Kenya to push on with IGAD mandate despite Sudan protest

President William Ruto chairs the virtual IGAD meeting on the crisis in Sudan. [PCS]

Kenya has denounced Sudan's rejection of her chairmanship to the IGAD mediation team on the country's internal conflict.

The Ministry of Foreign Affairs, through Principal Secretary Korir Sing'oei, said Sudan has no capacity to reject a mandate conferred on Kenya at the Inter-Governmental Authority on Development (IGAD) summit in Djibouti.

"There's no official communication on this yet," Sing'oei tweeted on Thursday evening.

He continued: "Both the inclusion of Prime Minister Abiy Ahmed to the Troika mandated to seek peace in Sudan crisis and appointment of President William Ruto to lead the quartet was arrived at by the IGAD Summit and only can be vacated by the summit."

On Thursday, Sudan, in a statement said it had rejected Kenya's chairmanship to the IGAD Peace Committee.

Sudan's Ministry of Foreign Affairs claimed that the Kenyan government and some senior officials have adopted the position of the rebel group, (Rapid Support Forces) battling the country's army.

"Sudan has informed the IGAD leadership and its executive secretariat on its position on the need for South Sudan President Salva Kiir to continue the chairmanship of the quartet," read a statement from Sudan's Foreign minister.

The Sudanese foreign ministry further said President Ruto's chairmanship of the quartet was not discussed during the meeting in Djibouti on June 12.

"In terms of procedure, it is not possible to adopt or approve a subject that was not raised or discussed during the deliberations."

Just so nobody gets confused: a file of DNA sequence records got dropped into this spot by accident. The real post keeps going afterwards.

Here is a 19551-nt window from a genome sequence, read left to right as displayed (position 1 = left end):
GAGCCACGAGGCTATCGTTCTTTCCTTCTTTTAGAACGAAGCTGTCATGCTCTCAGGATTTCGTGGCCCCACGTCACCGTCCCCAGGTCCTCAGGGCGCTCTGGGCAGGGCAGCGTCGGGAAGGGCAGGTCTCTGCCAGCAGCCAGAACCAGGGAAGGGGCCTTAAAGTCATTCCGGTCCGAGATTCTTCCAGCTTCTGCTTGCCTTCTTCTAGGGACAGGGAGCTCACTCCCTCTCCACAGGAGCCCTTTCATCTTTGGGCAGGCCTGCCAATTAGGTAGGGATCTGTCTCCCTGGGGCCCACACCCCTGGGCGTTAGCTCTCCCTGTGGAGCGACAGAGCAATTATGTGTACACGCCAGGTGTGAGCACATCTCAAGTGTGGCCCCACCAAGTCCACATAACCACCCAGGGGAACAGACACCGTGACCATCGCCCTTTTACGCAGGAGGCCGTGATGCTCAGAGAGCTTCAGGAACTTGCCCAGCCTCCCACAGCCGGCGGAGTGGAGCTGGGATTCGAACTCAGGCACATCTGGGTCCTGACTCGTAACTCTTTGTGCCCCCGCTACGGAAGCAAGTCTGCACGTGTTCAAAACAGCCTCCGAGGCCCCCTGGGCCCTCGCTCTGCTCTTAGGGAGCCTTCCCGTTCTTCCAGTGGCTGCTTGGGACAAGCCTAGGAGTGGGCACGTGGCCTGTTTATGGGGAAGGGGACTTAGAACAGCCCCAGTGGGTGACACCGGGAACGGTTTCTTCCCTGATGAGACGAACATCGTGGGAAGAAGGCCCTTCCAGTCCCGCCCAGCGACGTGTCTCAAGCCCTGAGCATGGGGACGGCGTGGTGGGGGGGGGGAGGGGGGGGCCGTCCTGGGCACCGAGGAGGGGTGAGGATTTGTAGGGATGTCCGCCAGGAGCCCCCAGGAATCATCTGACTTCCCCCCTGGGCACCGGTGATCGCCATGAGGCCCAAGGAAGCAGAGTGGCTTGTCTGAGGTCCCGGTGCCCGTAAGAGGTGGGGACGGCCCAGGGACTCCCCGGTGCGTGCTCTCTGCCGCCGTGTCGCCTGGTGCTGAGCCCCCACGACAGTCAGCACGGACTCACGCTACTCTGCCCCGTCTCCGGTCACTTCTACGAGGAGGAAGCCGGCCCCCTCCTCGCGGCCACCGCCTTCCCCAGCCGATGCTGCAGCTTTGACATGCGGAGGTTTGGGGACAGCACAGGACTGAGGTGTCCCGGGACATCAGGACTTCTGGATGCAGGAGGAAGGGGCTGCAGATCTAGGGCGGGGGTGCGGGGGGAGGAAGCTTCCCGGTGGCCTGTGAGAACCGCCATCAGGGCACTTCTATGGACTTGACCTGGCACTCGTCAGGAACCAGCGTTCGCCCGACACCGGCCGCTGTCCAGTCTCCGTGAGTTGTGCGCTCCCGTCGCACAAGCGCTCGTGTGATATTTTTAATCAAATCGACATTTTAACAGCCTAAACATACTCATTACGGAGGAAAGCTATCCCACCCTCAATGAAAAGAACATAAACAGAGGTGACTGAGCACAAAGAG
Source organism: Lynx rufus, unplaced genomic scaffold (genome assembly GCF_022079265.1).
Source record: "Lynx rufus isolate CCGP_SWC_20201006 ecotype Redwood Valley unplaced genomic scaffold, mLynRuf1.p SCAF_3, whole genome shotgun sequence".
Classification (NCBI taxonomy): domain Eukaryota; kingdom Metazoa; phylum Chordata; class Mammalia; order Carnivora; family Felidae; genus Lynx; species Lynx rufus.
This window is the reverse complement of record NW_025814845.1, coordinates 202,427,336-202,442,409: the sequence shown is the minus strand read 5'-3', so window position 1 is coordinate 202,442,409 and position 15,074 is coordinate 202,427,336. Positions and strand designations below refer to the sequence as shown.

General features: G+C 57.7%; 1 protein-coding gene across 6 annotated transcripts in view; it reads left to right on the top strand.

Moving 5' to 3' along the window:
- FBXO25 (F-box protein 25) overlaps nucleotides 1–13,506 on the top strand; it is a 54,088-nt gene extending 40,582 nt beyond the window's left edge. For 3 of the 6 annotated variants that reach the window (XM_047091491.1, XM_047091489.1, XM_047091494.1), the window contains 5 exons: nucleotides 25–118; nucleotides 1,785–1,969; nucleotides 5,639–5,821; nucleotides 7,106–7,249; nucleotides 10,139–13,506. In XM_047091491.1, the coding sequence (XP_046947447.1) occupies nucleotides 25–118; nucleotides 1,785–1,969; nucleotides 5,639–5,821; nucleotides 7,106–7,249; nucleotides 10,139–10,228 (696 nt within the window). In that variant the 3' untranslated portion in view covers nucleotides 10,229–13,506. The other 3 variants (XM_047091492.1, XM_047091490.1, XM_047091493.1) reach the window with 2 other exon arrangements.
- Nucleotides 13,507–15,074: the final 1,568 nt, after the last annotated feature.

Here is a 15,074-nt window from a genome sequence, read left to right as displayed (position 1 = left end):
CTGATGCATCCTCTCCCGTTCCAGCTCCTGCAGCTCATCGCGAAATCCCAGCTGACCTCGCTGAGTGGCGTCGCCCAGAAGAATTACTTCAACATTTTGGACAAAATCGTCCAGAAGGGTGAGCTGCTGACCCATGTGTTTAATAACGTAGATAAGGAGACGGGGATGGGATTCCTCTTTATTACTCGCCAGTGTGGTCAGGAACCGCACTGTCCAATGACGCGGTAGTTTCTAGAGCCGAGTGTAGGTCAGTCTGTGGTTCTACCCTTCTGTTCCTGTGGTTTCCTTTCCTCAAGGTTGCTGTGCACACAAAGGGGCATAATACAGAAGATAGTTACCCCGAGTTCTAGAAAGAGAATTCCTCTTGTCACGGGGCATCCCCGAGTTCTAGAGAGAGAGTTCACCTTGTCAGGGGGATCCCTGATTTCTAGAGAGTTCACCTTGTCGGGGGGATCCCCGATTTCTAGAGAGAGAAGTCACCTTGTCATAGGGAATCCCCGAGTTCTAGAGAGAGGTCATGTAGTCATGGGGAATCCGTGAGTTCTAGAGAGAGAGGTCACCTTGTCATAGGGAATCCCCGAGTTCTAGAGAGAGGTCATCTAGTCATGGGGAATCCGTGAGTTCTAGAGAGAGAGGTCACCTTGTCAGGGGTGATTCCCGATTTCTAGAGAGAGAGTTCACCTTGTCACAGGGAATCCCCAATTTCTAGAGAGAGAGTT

On June 13, Kenya was picked to spearhead the dialogue between warring factions in Sudan and usher the conflict-ridden country towards a democratic political dispensation at the IGAD summit in Djibouti.

All proposals by Kenya were adopted during the summit, including the declaration of an unconditional ceasefire where Ruto noted that the step was crucial to facilitate a negotiated settlement of the dispute, preventing further loss of life, destruction of property, and damage to critical infrastructure.

"I would propose that President Kiir makes arrangements for the three of us to meet with the two Generals, or their representatives, at a convenient place or even virtually, to secure their commitment to peace. In order to secure the entire country, this line of action should build on the Juba process and continue engaging with all armed groups in Sudan to prevent them from becoming spoilers to the process," said Ruto.

IGAD is currently leading peace efforts to bring the two warring factions to the negotiating table as a mediation team including Kenya, Ethiopia, South Sudan, and Djibouti is organising talks between the rivals.